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Sharp Health News

Bringing ancient Chinese traditions to Sharp

Dec. 1, 2021

Noel Tarver, a Chinese martial arts competitor and instructor

Noel Tarver’s favorite part of tai chi is the sense of peace it can bring to daily life

When Noel Tarver left her job as a system engineer at IBM, she had no idea it would lead her to traditional Chinese medicine — and eventually, a 25-year career as a Chinese martial arts competitor and instructor.

After working at IBM, Tarver became increasingly interested in psychology, which she studied at the University of Hawaii. She then pursued a master’s program at San Diego State University.

“Although I got into a PhD program, my interests started to shift to the mind-body connection and human health,” says Tarver, now an acupuncturist and tai chi instructor at the Sewall Healthy Living Center at Sharp Coronado Hospital. “I decided to pursue studying Chinese medicine so I could help address both the mind and body.”

As she learned more, Tarver was fascinated with the many applications of Chinese medicine and how it could be used to help treat a variety of conditions, including allergies, digestive issues, hormone imbalances, insomnia, headaches, pain, anxiety and depression.

While she was studying traditional Chinese medicine, Tarver discovered another passion: tai chi, a Chinese martial art.

Finding peace through a new passion
In 2001, she began practicing martial arts, studying under Master Ma Jing Long from China, a well-known competitor who won the Chinese national championship title in 1985. After continuing to learn other types of martial arts, Tarver’s instructor suggested she try tai chi — an ancient form of martial arts that involves slow, focused movements and deep breathing. Although it was originally intended for self-defense training, tai chi is a more meditative type of exercise.

“At first, I was not so much interested in tai chi since I wanted to learn more kicking and punching,” Tarver recalls. “However, now I am so grateful that I learned it, as it is so much more versatile than other forms of martial arts.”

Tarver’s favorite part of tai chi is the sense of peace it can bring to daily life.

“When we are practicing tai chi, movements are so gentle, and we can move our body with breathing. It feels like floating and is quite relaxing.”

Tarver has won 15 gold medals, five silver medals and one bronze medal competing in martial arts competitions for wushu, a modern form of traditional martial arts, and tai chi. In addition to improving her own skills, she also loves to help others learn about tai chi by teaching classes.

Sharing her expertise at Sewell
Her love of Chinese medicine and martial arts eventually led Tarver to join the team at the Sewall Healthy Living Center at Sharp Coronado, where she is an acupuncturist as well as an instructor of tai chi and qi gong — an ancient Chinese healing art that involves meditation, controlled breathing and movement exercises.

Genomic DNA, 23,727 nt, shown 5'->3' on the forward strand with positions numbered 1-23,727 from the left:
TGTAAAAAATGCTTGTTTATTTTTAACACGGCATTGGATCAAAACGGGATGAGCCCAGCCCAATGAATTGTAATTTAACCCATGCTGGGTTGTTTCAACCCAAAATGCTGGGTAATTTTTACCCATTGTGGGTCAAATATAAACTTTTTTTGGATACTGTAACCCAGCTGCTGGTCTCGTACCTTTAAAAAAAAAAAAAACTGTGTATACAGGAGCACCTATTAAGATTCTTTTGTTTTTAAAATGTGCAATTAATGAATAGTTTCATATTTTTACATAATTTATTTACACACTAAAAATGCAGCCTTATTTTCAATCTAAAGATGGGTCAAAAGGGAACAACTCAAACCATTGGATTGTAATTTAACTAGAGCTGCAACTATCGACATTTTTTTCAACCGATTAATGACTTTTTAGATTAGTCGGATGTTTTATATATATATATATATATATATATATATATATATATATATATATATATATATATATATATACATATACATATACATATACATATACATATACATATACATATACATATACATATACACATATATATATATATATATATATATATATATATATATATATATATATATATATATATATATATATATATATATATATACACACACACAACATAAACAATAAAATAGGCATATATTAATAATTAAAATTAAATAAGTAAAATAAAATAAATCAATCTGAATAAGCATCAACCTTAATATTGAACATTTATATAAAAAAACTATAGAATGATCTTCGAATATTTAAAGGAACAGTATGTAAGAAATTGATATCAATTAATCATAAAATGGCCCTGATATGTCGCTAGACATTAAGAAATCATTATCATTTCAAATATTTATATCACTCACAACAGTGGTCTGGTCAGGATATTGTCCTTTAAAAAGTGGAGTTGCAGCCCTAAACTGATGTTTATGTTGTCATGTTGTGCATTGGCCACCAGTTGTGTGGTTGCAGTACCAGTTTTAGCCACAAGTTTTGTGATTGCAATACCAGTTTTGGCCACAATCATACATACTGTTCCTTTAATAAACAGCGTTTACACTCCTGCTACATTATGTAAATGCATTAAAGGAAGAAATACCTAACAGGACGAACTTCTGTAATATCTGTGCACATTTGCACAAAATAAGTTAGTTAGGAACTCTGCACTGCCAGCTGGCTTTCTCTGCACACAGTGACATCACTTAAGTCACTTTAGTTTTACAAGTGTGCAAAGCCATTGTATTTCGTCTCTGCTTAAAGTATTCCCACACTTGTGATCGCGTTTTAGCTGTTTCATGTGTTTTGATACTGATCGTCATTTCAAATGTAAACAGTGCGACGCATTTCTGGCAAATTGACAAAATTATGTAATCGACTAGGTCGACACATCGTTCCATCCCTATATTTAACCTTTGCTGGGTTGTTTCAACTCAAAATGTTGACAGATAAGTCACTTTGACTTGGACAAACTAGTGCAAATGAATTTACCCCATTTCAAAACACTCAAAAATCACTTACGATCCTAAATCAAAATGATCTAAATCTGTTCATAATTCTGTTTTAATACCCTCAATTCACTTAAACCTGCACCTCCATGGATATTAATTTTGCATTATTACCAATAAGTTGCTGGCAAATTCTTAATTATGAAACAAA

“My favorite part of being an acupuncturist is that I am able to walk people through healing, and I am able to see their smile after the treatment.”

In addition to her classes and acupuncture sessions, Tarver enjoys giving back by putting on performances at the hospital and volunteering to lead tai chi sessions at the annual Sharp Women’s Health Conference.

Tarver enjoys teaching martial arts, and specifically tai chi, because it brings many benefits. According to the Mayo Clinic, tai chi can help decrease stress, improve mood, increase energy and stamina, increase flexibility, and strengthen muscles. With the extra stress and anxiety caused by the COVID-19 pandemic, Tarver says it is especially important for people to take the time to relax and be peaceful.

“Now we are living under such a stressed environment and circumstances,” Tarver says. “We definitely need to calm down and reduce stress. Tai chi gives you more energy and calmness at the same time.”

Tips for your own practice
Tarver shares these tips for anyone who wants to try tai chi:

  • Take a group class to learn from others and help master the movements.
  • Wear comfortable clothing and flat shoes.
  • Have patience and keep practicing.

“Tai chi is not easy; it takes a while to get used to the movements,” Tarver says. “It challenges your brain and coordination.”

And for the best results, Tarver recommends practicing outside on the beach or under a tree so people can be one with their surroundings.

Although she was originally on a different path, Tarver is so grateful for discovering her love of tai chi and martial arts, and all the lessons she has learned.

“Tai chi has taught me the importance of calmness and stillness during chaotic times,” she says. “All tai chi movements are precise, effortless, efficient and fluid. It needs to be done with harmony. I would like to live my life like that. Well, I try my best.”

If you would like to experience the sense of calm that tai chi can bring, Tarver teaches online classes for beginners on Saturdays at 10:30 am (via Zoom) and in-person classes at 11:30 am at the Sewall Healthy Living Center at Sharp Coronado. To register or learn more, visit sharp.com/healthylivingcenter or call 619-522-3798.

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